FYI: This is book four in the Six Tudor Queens series by Alison Weir.

Book Review: The Haunted Queen

Jane Seymour: The Haunted Queen by Alison Weir

First line: “A health to the bride!”

Summary: Jane Seymour is the daughter of knight. With aspirations of becoming a nun, she did not consider that life at court was in her future. However, when her plans to join a nunnery change she joins the household of Queen Katherine, the wife of Henry VIII. Jane is devoted to the queen so when a maid of honor, Anne Boleyn, starts to attract the king, Jane must decide where her loyalties lie. When Anne becomes queen, Jane is forced to serve her. As Anne’s power wanes the king’s eye begins to stray. Jane becomes the focus of his attention and his future queen.

Highlights: Weir’s portrayal of Jane Seymour is the best one I have read. Jane is a very boring queen. She has very little time to establish herself in history but what we know of her is that she was meek and obedient. At least this is what we assume but in The Haunted Queen we get a little bit of fire injected in to her character. She has opinions, thoughts and questions. Even though she is afraid to voice them, we as the reader get a look into her mind and see more than the quiet mouse she is remembered as.

Lowlights: I felt that more of the book was centered around Anne Boleyn (who is my favorite of Henry’s wives). We see the events unfold through Jane’s eyes but not much about Jane herself. Which leaves a small portion at the end of story to center around her time as queen.

FYI: Weir does a great job so far on each of the queens. Check out Katherine of Aragon: The True Queen and Anne Boleyn: A King’s Obsession to read the first two books in the series.

Book Review: The Last Tudor

The Last Tudor by Philippa Gregory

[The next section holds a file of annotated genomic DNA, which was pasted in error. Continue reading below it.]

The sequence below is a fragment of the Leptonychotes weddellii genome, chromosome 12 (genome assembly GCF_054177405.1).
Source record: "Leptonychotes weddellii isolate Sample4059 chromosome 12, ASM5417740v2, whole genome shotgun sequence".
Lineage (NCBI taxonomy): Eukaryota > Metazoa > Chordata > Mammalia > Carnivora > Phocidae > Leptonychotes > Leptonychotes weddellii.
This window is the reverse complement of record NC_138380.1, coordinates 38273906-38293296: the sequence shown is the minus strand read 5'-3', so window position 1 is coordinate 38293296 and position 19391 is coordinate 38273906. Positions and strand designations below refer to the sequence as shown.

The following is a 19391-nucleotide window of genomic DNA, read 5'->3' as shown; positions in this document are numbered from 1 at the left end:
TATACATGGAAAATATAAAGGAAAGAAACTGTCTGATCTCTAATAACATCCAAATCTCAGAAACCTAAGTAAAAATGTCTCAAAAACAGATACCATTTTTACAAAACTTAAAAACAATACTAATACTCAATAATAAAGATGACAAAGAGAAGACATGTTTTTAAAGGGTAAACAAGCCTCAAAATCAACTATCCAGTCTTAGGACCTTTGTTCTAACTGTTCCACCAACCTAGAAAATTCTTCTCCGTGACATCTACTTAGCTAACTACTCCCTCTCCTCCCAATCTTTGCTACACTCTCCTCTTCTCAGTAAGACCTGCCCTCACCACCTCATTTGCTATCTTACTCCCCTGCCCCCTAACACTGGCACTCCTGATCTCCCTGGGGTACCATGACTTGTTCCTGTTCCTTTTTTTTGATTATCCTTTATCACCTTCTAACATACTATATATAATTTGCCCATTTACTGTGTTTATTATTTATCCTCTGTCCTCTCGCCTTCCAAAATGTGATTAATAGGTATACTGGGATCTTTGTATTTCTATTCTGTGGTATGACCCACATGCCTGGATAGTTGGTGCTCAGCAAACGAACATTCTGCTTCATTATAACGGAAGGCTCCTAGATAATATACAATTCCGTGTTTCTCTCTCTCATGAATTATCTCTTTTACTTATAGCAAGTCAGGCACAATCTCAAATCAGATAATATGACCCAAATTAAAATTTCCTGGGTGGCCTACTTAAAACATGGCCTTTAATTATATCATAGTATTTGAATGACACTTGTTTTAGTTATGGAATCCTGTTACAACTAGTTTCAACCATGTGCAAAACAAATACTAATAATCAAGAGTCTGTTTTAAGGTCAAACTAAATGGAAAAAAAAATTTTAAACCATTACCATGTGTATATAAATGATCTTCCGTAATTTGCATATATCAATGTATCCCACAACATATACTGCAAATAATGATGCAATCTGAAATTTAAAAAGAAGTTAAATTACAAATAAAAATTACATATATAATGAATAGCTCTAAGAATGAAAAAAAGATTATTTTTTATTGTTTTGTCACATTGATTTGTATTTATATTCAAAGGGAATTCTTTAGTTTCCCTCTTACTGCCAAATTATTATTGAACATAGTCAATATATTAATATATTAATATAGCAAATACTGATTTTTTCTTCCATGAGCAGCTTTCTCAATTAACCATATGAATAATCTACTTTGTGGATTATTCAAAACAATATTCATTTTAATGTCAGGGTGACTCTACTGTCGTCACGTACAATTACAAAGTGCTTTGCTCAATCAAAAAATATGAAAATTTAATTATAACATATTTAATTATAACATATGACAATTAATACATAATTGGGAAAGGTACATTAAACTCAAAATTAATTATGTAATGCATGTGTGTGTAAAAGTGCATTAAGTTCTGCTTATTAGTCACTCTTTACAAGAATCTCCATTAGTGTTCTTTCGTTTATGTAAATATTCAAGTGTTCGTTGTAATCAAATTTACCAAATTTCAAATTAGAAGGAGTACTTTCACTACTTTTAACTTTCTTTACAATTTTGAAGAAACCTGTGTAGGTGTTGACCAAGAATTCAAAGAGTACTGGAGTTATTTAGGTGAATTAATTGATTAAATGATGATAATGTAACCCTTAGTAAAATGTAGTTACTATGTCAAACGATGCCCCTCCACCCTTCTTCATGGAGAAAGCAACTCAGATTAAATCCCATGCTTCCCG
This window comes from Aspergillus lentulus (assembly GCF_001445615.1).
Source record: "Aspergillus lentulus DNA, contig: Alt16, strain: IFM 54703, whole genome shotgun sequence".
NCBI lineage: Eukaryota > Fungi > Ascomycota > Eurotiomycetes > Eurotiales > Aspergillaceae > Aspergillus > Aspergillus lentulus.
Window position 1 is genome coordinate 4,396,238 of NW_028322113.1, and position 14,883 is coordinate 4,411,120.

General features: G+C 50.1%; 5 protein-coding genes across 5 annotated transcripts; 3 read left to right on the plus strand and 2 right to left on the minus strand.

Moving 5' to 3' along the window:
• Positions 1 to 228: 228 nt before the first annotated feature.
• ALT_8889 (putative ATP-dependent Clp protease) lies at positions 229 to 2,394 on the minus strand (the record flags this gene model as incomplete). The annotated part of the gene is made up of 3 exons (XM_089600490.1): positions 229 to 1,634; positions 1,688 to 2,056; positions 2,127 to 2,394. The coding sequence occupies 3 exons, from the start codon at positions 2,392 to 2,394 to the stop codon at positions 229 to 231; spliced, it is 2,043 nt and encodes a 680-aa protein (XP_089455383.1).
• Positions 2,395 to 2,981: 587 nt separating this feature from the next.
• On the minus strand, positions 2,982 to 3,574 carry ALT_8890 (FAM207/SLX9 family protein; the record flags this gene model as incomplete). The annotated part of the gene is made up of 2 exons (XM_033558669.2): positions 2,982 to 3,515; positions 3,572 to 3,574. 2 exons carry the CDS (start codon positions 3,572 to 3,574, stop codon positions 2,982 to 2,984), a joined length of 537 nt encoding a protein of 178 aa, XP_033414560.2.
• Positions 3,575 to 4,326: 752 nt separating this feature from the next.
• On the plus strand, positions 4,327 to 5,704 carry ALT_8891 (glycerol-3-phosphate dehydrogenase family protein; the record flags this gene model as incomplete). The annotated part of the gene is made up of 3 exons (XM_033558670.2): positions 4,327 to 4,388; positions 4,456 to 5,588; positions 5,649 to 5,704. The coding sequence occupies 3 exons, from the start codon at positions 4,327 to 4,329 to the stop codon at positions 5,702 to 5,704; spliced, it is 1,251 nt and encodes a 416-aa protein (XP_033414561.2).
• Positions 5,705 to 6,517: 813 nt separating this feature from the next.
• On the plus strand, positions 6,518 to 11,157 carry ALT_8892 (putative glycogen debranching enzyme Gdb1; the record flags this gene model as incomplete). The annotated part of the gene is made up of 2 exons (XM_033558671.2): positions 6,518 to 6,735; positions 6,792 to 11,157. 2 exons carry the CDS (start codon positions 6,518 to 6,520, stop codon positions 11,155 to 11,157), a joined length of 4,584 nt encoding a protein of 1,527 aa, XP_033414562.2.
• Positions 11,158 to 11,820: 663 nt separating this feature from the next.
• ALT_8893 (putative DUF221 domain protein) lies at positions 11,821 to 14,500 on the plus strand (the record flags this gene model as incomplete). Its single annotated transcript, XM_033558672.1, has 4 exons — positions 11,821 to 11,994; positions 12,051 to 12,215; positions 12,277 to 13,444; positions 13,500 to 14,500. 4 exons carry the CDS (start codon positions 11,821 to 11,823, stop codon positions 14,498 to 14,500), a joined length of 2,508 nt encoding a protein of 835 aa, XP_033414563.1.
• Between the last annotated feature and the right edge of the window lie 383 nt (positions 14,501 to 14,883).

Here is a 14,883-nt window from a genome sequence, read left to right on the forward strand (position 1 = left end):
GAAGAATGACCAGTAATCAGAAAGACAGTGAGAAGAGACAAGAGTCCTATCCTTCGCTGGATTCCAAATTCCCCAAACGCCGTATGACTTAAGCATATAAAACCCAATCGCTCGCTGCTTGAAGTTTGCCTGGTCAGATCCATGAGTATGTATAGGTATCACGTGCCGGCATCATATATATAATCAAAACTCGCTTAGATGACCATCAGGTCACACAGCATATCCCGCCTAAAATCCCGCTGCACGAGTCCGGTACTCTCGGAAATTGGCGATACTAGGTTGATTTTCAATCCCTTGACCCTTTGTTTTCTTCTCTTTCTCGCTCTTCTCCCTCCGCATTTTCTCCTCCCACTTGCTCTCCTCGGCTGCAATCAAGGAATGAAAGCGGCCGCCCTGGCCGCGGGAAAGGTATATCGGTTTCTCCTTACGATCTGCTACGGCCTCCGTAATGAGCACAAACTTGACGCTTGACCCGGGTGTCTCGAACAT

First line: I love my father because I know that he will never die.

Summary: The story of the three Grey sisters, heirs to the throne of England. The story is broken into three parts following each of the sisters as they struggle to survive during the reign of their Tudor cousins. Jane is named Queen of England on the death of her cousin, King Edward VI. However, her reign lasts only nine days. Katherine is a young beauty who can only think of love and becoming the heir to the throne. Mary, an invisible member of the court is constantly watching and learning from the mistakes of her sisters.

Highlights: I loved the flow of the narrative. This story felt more like Gregory’s earlier novels. It was more novel than facts and occurrences. I had recently become more interested in the Grey sisters. It was great to have my favorite author cover their lives and loves.

Lowlights: Elizabeth was portrayed as a very vindictive woman. I am sure that she had many faults but part of me wants to continue to think of her as the great queen.

FYI: Long book but very good.

Book Review: Anne Boleyn: A King’s Obsession

I have loved history since my 8th grade year when I had a teacher that made it fun and interesting.  She was always excited about what she was teaching and it made me want to know more.  I started reading about 90% historical fiction after this point.  I had to learn about places and people while I was enjoying the story.